The police and the media have portrayed the demonstration as having been “hijacked” by “a group of Middle Eastern males”. What they didn’t report is that the police were very consciously targeting young people of Middle Eastern background and making arrests for ridiculous reasons such as swearing, which is what provoked the violence in the first place.

What was probably the most violent action – the chair-throwing at Town Hall, was provoked by a TRG (Tactical Response Group) officer tearing the hijab off a young Muslim woman’s head Another student, a girl of probably fourteen, was slapped in the face by a TRG officer.
Actions such as these make people angry. We were already angry – angry that children, women and men in Iraq were being killed by US bombs as we were protesting – and police racism and violence, needless arrests of very young students, only served to fuel this anger.

I just hope that the police and media’s goal – that of separating the Middle Eastern and Islamic students from the Australian students – was not successful. To say the protest was “hijacked” by young Arab men is a racist lie. The protesters were angry – and the young Middle Eastern students, who have to deal with police racism every day, and who are worried and outraged about what’s happening in Iraq, were very understandably hostile to the huge police presence.
I also hope that the police force’s goal of demoralising young people – by holding us between lines of TRG and mounted cops for three-fucking hours – didn’t work. They can not take away our right to protest this war – they say they’re fighting for “democracy” in Iraq – is this democracy?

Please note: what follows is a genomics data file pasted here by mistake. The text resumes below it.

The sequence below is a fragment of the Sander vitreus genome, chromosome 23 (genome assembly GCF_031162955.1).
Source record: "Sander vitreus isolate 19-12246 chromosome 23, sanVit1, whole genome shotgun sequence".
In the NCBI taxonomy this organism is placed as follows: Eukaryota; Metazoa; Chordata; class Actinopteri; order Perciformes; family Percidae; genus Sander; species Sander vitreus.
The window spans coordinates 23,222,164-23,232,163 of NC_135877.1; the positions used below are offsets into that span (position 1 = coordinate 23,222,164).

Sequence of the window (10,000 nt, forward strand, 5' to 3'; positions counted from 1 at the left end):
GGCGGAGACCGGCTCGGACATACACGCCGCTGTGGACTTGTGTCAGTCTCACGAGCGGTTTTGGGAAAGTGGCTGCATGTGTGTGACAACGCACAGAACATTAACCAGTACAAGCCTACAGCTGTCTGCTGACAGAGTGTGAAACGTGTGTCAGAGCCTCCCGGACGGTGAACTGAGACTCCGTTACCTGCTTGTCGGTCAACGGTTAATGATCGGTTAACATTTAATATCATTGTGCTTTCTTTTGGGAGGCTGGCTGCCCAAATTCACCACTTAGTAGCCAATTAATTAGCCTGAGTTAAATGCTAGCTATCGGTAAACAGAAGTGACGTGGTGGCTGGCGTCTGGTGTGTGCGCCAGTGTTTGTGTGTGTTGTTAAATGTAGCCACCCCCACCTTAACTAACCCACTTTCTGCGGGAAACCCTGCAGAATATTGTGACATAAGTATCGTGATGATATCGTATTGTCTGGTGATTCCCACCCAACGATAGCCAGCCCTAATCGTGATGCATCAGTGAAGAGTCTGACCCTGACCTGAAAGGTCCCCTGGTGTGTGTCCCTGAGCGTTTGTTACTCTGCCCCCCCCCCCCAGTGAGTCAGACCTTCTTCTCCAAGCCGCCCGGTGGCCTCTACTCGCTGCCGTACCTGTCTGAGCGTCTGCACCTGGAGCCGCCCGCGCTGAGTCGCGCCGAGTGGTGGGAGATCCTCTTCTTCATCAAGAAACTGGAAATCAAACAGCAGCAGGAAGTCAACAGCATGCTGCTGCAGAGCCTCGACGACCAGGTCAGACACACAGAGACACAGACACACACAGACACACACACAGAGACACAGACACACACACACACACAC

We can’t allow them to use the media to divide us into racial groups – we were all there, standing together, for the same reason: to stop the war on Iraq. And we can’t let them use this to destroy the civil liberties of the people and take away our democratic right to protest – which is why we need to rally again next Wednesday.

We need to make sure the April 2nd rally is even bigger than the rally on the 26th – this will send the message loud and clear to the Howard government – and the NSW police and media – that we refuse to be intimidated into silence while innocent people are being murdered in Iraq in our name. The Police Commissioner has said that we can’t have a permit for April 2nd, but we have already put enough pressure on him today – by telling the media what really happened yesterday – that they have agreed to meet with Books Not Bombs tomorrow and negotiate.

We’re countering Dick Adams (Police Commissioner) demand that we guarantee that the protesters “behave” by demanding that he guarantee the police, and especially the TRG units, behave, and not act in such a confrontational, provocative manner.

We should demand an independent inquiry into police behaviour on Wednesday, and call on parents and teachers to come along to support the students and monitor the actions of the police.

Now more than ever, we need to stand together and protest this injustice – the injustice of war, and the injustice of having our civil rights snatched away from us like this.